Electrocardiographic Features and Prevalence of Bilateral Bundle Branch Delay
Background—Definitive diagnosis of bilateral bundle branch delay/block (BBBD) may be made when catheter induced right bundle branch block (RBBB) develops in patients with baseline left bundle branch block (LBBB). We hypothesized that a RBBB pattern with absent S waves in leads I and aVL will identify BBBD.
Methods and Results—Fifty patients developing transient RBBB pattern in lead V1 during right heart catheterization were studied. Patients were grouped according to whether the baseline ECG demonstrated a normal QRS, left fascicular blocks or LBBB pattern. The RBBB morphologies in each group were compared. The prevalence of BBBD pattern was examined in our hospital ECG database. All patients with baseline normal QRS complexes (n=30) or left fascicular blocks (4 anterior, 5 posterior) developed a typical RBBB pattern. Among the 11 patients with a baseline LBBB pattern, 7 developed an atypical RBBB pattern with absent S waves in leads I and aVL and the remaining 4 demonstrated a typical RBBB. The absence of S waves in leads I and aVL during RBBB was 100% specific and 64% sensitive for the presence of pre-existing LBBB. Among the consecutive 2253 hospitalized patients with RBBB, 34 (1.5%) had the BBBD pattern.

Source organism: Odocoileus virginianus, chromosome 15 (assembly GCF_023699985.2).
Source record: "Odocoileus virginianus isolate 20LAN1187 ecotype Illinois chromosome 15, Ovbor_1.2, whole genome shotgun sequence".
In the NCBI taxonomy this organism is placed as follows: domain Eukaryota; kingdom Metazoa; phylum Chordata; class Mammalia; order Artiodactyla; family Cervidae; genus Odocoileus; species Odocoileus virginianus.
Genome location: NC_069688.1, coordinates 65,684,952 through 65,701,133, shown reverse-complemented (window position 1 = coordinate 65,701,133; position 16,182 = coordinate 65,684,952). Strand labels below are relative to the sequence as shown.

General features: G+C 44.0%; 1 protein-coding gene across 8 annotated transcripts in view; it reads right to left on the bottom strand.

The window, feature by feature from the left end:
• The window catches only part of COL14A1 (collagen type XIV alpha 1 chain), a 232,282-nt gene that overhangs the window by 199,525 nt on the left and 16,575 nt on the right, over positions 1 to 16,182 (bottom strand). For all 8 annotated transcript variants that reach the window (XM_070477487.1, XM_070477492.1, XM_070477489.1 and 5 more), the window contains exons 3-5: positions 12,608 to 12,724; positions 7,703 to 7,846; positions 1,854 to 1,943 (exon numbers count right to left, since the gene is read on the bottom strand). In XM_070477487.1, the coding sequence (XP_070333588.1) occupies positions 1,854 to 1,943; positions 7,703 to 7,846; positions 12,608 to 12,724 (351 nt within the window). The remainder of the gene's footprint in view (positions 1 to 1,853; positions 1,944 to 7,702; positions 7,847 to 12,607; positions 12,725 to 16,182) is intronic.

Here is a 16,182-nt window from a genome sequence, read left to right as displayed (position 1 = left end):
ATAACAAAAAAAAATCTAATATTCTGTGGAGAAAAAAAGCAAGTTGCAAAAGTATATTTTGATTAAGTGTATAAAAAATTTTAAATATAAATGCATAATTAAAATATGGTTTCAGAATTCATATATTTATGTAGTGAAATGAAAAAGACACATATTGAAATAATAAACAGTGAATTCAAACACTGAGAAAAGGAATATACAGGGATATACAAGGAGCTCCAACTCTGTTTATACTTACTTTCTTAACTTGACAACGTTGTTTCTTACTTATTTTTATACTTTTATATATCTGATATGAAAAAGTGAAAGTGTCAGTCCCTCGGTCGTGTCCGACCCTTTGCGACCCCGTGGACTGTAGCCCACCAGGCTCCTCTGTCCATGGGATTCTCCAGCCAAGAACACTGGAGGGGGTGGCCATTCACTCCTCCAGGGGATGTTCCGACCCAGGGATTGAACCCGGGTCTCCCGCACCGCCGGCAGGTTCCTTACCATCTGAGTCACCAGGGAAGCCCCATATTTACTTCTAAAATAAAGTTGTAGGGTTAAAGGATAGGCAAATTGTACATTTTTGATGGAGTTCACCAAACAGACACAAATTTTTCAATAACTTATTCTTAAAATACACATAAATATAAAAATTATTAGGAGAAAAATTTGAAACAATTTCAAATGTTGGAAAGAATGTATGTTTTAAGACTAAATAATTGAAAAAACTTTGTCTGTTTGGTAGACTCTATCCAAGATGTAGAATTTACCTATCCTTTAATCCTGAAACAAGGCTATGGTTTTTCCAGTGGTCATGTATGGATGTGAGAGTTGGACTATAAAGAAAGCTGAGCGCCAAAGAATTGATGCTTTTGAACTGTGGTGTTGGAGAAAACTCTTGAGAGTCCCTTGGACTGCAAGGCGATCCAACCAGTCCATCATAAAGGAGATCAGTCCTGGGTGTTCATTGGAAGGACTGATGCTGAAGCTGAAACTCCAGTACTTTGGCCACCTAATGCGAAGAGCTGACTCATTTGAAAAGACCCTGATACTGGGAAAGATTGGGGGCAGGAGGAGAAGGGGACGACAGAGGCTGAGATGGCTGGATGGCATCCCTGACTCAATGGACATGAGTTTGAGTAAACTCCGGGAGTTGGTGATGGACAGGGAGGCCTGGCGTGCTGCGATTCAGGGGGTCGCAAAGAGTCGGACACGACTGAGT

Conclusions—An ECG pattern of RBBB in lead V1 with absent S wave in leads I and aVL indicates concomitant LBB delay. 'Pure RBBB' and bifascicular blocks are associated with S waves in leads I and aVL.
- Received August 24, 2013.
- Revision received June 8, 2014.
- Accepted June 16, 2014.